Tom Reiss’s book The Black Count can be read as an adventure story, a biography, or a history of slavery and the French Revolution. I confess that I did not read the book. I listened to the book on tape going back and forth to work. It grabbed me so much that I did not want to turn it off when I got to work. It was one of those rare books you did not want to end.
The book tells the story of French General Alex Dumas, the father of the writer Alexandre Dumas who wrote The Three Musketeers and The Count of Monte Cristo. General Dumas was the son of a black slave mother and a fugitive white French nobleman. I do not think it is exaggerating to say that the son worshiped the father. General Dumas was a a figure of remarkable heroism and accomplishment.
While, as I pointed out, there are different ways to look at this wonderful book, I wanted to discuss it because of the picture it presents of slavery and the French revolution. The book educated me about both. Even though I was a history major in college and have always loved reading non-fiction, there are plenty of gaps in my knowledge. Reiss does a tremendous job of recreating the French revolution through the life story of General Dumas.
With the French revolution as background, he shows the historical struggle in France and the colonies around the issue of slavery. General Dumas provides a perfect vehicle to tell the back and forth anti-slavery struggle. The General went through some very heady highs and some extremely tragic lows.
As an American, I admit to less awareness of the international dimensions of slavery. History here is so much about what happened in the U.S. only, with less curiosity about the rest of the world. Reiss’s book presents a broader, more cosmopolitan view, which allows the reader to see the American anti-slavery struggle within the context of a broader international anti-slavery struggle.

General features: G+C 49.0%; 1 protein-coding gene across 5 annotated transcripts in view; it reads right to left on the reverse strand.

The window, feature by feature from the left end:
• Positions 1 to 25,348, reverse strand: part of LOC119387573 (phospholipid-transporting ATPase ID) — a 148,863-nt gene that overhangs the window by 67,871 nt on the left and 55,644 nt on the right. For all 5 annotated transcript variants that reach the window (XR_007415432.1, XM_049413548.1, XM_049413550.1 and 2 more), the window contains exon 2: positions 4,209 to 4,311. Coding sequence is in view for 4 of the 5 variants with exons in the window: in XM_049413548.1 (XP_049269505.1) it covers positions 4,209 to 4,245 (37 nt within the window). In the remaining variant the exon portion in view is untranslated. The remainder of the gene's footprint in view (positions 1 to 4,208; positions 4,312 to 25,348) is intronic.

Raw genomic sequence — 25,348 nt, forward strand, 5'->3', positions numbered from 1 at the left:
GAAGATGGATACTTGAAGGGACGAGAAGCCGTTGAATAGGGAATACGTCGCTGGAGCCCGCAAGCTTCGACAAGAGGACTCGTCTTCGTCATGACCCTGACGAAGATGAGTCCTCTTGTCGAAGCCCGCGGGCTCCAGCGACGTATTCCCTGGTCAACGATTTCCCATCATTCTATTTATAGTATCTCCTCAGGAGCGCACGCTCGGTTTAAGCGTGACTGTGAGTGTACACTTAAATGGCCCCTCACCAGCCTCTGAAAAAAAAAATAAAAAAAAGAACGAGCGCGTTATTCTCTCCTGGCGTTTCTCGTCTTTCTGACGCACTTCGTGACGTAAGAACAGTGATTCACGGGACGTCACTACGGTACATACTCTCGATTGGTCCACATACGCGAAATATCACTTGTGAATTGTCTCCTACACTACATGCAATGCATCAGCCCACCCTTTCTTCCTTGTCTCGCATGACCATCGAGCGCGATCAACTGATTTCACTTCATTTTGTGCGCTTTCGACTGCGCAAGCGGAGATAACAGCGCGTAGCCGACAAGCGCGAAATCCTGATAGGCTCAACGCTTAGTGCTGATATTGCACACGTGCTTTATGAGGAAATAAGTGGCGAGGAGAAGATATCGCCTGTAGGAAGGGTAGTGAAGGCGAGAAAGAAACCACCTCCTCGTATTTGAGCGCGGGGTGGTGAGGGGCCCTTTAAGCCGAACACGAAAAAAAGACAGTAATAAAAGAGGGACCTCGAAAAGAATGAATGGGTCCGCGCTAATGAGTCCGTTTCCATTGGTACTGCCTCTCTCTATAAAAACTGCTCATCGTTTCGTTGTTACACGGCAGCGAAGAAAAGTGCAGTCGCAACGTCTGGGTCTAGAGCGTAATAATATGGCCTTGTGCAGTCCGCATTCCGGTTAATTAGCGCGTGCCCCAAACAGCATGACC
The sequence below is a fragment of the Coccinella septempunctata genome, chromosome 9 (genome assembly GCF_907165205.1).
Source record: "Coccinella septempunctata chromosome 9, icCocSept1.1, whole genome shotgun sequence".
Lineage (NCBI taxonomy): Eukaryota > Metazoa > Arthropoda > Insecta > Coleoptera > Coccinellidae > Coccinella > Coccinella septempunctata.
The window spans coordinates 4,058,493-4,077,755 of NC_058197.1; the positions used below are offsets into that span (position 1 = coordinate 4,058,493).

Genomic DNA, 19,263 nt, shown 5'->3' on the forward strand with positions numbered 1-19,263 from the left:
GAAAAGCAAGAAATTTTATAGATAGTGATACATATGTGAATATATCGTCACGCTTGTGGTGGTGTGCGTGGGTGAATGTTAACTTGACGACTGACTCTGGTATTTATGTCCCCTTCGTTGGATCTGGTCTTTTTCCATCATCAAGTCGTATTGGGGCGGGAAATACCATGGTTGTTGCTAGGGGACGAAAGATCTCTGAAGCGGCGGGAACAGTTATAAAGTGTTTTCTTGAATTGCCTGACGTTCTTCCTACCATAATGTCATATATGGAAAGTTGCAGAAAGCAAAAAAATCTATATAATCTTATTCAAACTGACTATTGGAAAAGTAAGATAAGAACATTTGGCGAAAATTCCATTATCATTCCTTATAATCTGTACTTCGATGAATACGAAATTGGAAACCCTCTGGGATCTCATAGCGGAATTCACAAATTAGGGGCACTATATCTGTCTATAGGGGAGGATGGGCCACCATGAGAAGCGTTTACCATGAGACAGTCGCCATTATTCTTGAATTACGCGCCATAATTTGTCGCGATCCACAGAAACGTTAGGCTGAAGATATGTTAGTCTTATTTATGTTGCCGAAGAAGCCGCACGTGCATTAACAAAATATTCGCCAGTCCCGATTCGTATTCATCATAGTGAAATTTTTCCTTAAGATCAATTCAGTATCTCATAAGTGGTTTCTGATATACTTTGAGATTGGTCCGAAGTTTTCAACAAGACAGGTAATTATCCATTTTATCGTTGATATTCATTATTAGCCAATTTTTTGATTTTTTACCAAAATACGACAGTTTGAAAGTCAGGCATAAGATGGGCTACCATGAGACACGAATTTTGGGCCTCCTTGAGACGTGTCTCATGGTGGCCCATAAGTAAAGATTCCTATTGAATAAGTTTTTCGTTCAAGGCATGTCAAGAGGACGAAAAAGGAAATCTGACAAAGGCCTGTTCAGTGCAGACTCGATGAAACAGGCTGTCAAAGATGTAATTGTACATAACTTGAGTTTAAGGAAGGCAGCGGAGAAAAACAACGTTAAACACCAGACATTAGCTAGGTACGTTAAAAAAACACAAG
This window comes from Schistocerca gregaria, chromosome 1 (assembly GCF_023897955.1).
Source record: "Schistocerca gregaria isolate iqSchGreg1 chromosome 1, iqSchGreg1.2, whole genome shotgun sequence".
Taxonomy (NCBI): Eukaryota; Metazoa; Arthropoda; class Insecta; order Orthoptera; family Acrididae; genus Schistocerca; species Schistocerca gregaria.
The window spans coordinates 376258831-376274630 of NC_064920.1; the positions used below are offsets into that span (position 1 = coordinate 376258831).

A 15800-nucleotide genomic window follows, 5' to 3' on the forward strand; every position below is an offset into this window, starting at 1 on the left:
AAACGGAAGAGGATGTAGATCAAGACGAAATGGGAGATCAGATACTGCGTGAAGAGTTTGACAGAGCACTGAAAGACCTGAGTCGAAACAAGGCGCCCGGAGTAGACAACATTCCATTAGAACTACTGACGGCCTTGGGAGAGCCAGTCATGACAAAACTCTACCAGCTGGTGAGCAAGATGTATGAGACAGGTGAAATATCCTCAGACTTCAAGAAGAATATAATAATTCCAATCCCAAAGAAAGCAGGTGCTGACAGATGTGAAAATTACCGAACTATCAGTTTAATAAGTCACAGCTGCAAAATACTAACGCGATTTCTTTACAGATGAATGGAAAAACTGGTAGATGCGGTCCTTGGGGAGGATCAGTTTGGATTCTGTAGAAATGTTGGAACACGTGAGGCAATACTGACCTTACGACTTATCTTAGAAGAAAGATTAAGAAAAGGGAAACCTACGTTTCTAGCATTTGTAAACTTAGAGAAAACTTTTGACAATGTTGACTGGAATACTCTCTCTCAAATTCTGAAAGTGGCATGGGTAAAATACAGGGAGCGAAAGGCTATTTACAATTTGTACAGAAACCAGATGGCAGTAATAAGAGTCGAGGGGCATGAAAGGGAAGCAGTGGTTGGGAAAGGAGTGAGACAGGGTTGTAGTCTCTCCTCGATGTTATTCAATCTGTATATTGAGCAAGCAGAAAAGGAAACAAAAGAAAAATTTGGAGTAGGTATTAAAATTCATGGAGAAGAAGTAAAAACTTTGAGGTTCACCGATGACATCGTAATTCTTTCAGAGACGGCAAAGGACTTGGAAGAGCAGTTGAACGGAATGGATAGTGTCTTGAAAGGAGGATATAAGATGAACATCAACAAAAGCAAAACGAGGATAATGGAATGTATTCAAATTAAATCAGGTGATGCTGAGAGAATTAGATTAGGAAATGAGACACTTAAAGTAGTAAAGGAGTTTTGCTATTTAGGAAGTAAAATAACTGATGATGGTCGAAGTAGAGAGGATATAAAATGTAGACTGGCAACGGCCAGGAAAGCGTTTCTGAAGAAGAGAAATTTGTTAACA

Reiss shows that in the 1750’s, during the reign of Louis XV, a generation of crusading French lawyers fought the powerful colonial sugar lobby to establish rights for people of color. Reiss calls this the world’s first civil rights struggle. I never heard about this. It is inspirational to know that there was a tradition of pioneering and creative lawyers in the 18th century who used the law to fight this most fundamental form of oppression. Reiss writes:
“Slaves taken to France from the colonies brought lawsuits against their masters and won their freedom. (Compare this with the infamous Dred Scott ruling of the U.S. Supreme Court, which – in the 1850’s – would find the Blacks were “so far inferior that they had no rights which the white man was bound to respect”. The ruling actually contains language mocking the French freedom trials of the previous century.) The French lawsuits were decades earlier than the Somerset case, which launched abolitionism in England.”
Through the Dumas story, Reiss demonstrates that the French revolution opened doors of emancipation for millions of people and greatly broadened horizons for those who had been enslaved. This is a different perspective than the one Americans typically hear with the focus almost always on the Terror. I think more than the American revolution or the British abolitionist struggle, it was the French revolution that expanded notions of freedom.
Reiss does not whitewash the Terror period of the French revolution but he puts it in a broader perspective. I am reminded of a quote from Edward Abbey:
“The “Terror” of the French revolution lasted for ten years. The terror that preceded and led to it lasted for a thousand years.”
The French had a notion that they were the land of the free. Reiss says that the French enlightenment philosophers liked to use slavery as the symbol of political oppression. He quotes Rousseau: “Man is born free but is everywhere in chains.” French lawyers nobly took up numerous cases on behalf of slaves who arrived in France.
I would not minimize this struggle. France had its own set of racist laws, the Code Noir, which applied in the French colonial empire. Reiss shows that while French lawyers won many victories inside France, there were contradictions between law inside France and in the colonies. There were also plenty of racist laws in France itself.